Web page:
Dr. Greg Kawchuck holds the Canada Research Chair in Spinal Function at the Faculty of Rehabilitation Medicine at the University of Alberta and was the first DC to be awarded a university-based research chair, largely due to the efforts of Dr. Gotlib. He says, “Allan’s idea, to create a critical mass of chiropractic researchers within Canada, has touched the career of almost every chiropractic investigator in this country. Allan’s experience and insight continues to guide chiropractic research in the same way that clinicians care for their patients.”
Dr. Gotlib acknowledges those who have been the driving force behind his goals for the profession and the Canadian public: “I am thankful to all of my colleagues, chiropractic organizations, government agencies and universities that I have worked with over the years. And I want to thank our most precious asset – our researchers!! They should be continually acknowledged and cherished for their steadfast commitment to our profession!”
CCRF director and chair of fundraising and membership campaigns Dr. David Leprich comments, “The future of health care is being driven by research. This is more pertinent to chiropractic than any other health profession. Although our research program is relatively new, the results are astounding. We now have chiropractors leading high-level research at some of the best universities in Canada.”
Although Dr. Gotlib is pleased with the progress of chiropractic research, thus far, he also realizes that there is still work to be done.
“The profession definitely needs to rapidly grow its research capacity and evidence,” he notes. “In Canada we have about 15 DC PhDs in active full-time research, with another 15 DCs in PhD training programs across the country. We have an amazing opportunity to create more university-based Chiropractic Research Chairs. Increasing our capacity means we generate more research evidence and that translates into better health care for Canadians. Our profession historically engages only 12 per cent of the population. More research means 100 per cent of Canadians will come to enjoy the benefits of better health care.”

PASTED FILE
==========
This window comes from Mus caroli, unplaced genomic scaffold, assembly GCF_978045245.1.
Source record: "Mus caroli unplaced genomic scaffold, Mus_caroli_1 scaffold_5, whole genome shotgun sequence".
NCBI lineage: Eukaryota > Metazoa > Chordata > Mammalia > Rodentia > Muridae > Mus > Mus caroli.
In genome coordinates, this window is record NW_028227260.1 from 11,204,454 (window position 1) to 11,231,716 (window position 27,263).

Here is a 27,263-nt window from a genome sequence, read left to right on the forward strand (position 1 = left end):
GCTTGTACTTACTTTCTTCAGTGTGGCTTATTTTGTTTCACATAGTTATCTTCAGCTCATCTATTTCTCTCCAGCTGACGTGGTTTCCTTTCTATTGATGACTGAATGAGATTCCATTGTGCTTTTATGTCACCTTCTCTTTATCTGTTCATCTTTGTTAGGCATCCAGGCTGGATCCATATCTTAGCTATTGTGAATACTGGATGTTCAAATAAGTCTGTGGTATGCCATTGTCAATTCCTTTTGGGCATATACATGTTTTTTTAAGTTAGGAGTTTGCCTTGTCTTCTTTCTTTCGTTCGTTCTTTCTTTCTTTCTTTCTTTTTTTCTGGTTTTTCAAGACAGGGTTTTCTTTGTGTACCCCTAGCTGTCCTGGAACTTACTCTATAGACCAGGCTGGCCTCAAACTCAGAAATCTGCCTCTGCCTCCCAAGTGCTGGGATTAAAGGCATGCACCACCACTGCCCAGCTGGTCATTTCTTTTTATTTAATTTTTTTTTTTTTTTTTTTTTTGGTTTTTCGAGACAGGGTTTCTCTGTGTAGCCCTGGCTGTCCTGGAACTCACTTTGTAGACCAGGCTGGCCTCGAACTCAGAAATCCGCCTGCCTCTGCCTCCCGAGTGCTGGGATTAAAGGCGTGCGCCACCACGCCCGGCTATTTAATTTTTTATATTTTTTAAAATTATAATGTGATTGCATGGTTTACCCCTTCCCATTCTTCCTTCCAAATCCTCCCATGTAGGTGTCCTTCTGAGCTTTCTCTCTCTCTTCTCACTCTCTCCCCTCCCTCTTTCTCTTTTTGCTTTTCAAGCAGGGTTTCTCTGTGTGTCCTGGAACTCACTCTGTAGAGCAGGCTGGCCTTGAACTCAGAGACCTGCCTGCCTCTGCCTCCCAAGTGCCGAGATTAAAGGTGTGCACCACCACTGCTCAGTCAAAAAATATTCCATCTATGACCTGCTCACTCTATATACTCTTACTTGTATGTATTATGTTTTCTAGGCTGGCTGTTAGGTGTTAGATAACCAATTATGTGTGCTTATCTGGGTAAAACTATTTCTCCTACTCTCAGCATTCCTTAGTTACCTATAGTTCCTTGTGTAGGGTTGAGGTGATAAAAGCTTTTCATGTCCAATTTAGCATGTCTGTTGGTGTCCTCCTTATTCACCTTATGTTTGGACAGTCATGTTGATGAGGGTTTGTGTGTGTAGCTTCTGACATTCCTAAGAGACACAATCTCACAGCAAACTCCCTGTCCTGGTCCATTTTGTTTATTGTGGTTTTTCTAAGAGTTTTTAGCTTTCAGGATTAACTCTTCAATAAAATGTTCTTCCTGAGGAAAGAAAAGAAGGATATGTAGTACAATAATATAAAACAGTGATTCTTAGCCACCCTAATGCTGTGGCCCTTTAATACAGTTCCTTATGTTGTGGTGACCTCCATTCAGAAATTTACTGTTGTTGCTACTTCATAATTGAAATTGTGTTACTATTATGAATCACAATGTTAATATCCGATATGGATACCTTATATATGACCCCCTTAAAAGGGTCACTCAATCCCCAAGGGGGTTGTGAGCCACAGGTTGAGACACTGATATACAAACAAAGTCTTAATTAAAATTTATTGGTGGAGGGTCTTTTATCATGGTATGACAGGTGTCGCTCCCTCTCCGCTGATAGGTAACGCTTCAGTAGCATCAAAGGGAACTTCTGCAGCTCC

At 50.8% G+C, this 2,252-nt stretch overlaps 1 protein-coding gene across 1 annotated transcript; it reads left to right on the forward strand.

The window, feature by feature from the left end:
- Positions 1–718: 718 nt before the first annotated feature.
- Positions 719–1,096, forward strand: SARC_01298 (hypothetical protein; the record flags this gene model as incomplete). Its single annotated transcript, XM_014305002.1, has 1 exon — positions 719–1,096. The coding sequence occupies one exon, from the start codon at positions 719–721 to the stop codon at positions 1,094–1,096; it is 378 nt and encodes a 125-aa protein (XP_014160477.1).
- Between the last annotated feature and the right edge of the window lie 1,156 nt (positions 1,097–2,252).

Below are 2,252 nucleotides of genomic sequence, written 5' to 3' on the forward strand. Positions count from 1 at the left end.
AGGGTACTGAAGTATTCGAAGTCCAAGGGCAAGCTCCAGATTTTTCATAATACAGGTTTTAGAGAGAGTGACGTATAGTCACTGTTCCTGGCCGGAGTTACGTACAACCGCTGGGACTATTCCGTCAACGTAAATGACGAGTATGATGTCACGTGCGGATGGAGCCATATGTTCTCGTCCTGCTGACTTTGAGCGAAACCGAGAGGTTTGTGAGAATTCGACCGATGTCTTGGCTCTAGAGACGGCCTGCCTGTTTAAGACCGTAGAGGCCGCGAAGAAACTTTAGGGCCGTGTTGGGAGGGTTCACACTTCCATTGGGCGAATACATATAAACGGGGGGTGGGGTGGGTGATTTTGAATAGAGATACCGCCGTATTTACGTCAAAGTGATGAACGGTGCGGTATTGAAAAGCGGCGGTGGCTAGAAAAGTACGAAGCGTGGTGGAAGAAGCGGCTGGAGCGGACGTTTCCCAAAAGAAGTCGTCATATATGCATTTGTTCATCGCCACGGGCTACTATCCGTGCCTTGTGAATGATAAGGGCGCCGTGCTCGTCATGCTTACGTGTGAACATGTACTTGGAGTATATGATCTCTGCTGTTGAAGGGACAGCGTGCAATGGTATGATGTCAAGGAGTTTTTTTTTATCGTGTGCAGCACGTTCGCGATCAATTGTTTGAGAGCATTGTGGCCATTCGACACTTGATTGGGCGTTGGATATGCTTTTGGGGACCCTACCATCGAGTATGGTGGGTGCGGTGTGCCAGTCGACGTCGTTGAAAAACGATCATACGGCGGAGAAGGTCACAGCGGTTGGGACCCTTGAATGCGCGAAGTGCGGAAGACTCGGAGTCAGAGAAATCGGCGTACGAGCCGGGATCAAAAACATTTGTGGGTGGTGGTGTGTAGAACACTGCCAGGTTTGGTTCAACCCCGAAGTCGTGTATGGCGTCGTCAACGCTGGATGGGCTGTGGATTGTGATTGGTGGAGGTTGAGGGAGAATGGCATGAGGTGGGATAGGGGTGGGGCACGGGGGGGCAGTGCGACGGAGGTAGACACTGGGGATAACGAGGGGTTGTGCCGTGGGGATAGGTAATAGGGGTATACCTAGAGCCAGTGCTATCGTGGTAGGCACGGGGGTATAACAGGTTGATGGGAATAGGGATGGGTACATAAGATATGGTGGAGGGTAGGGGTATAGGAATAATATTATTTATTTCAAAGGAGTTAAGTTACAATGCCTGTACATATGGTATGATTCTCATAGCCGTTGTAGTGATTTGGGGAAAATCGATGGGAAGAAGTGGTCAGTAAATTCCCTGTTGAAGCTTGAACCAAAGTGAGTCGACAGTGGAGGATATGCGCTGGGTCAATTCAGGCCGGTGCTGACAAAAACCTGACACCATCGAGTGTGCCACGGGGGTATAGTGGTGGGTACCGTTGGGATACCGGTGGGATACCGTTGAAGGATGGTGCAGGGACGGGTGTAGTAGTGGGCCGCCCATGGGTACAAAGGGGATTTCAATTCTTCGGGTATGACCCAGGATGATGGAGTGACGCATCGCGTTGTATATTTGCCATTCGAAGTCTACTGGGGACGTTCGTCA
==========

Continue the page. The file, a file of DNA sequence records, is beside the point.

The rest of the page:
What does Dr. Gotlib feel his contribution to this vision will be, moving forward?
“In addition to my current duties,” he muses, “I will be very busy training tomorrow’s leaders! I have already accepted a new position that involves training four new investigators. Yes, they are ages seven, five, three, and two – but in my neck of the woods, to be successful, one needs patience and perspective.”
Dr. Leprich adds, “While the research team is large and growing, it is Dr. Gotlib’s vision and determination which are responsible for maintaining and advancing this program. The Order of Canada confirms the significance of his contribution to the health and welfare of all Canadians. Congratulations Dr. Gotlib.”
Dr. Gotlib’s investiture ceremony will be held at Rideau Hall in early November of this year.
For more information on chiropractic research in Canada, please visit the CCA website at www.chiropracticcanada.ca or the CCRF website at www.canadianchiropracticresearchfoundation.com. For more information on research at CMCC, please visit www.cmcc.ca .